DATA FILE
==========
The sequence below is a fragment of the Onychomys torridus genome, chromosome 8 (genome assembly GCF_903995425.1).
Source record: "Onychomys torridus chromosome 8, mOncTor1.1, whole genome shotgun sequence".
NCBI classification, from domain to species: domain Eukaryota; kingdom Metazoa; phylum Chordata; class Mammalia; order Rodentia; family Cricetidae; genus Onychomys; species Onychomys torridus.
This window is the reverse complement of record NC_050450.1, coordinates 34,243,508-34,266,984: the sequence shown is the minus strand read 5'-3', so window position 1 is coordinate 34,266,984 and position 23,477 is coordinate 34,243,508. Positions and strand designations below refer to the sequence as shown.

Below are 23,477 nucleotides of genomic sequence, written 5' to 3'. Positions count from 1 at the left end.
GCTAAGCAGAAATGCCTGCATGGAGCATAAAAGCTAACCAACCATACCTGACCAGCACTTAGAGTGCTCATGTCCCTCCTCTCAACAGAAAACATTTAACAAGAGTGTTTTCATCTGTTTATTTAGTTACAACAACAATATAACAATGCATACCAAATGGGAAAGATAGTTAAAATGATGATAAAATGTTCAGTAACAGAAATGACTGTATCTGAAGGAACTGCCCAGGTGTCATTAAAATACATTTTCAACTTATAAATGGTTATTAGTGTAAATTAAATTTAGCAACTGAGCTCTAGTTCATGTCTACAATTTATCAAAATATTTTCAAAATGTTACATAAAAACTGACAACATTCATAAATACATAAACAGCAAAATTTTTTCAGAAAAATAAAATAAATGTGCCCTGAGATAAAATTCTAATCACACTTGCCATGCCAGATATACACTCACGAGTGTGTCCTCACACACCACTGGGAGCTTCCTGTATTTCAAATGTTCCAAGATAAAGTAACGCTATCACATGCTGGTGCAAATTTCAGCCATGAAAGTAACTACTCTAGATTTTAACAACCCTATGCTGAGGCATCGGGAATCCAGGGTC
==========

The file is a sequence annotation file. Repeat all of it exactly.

The sequence below is a fragment of the Onychomys torridus genome, chromosome 8 (genome assembly GCF_903995425.1).
Source record: "Onychomys torridus chromosome 8, mOncTor1.1, whole genome shotgun sequence".
NCBI classification, from domain to species: domain Eukaryota; kingdom Metazoa; phylum Chordata; class Mammalia; order Rodentia; family Cricetidae; genus Onychomys; species Onychomys torridus.
This window is the reverse complement of record NC_050450.1, coordinates 34,243,508-34,266,984: the sequence shown is the minus strand read 5'-3', so window position 1 is coordinate 34,266,984 and position 23,477 is coordinate 34,243,508. Positions and strand designations below refer to the sequence as shown.

Below are 23,477 nucleotides of genomic sequence, written 5' to 3'. Positions count from 1 at the left end.
GCTAAGCAGAAATGCCTGCATGGAGCATAAAAGCTAACCAACCATACCTGACCAGCACTTAGAGTGCTCATGTCCCTCCTCTCAACAGAAAACATTTAACAAGAGTGTTTTCATCTGTTTATTTAGTTACAACAACAATATAACAATGCATACCAAATGGGAAAGATAGTTAAAATGATGATAAAATGTTCAGTAACAGAAATGACTGTATCTGAAGGAACTGCCCAGGTGTCATTAAAATACATTTTCAACTTATAAATGGTTATTAGTGTAAATTAAATTTAGCAACTGAGCTCTAGTTCATGTCTACAATTTATCAAAATATTTTCAAAATGTTACATAAAAACTGACAACATTCATAAATACATAAACAGCAAAATTTTTTCAGAAAAATAAAATAAATGTGCCCTGAGATAAAATTCTAATCACACTTGCCATGCCAGATATACACTCACGAGTGTGTCCTCACACACCACTGGGAGCTTCCTGTATTTCAAATGTTCCAAGATAAAGTAACGCTATCACATGCTGGTGCAAATTTCAGCCATGAAAGTAACTACTCTAGATTTTAACAACCCTATGCTGAGGCATCGGGAATCCAGGGTC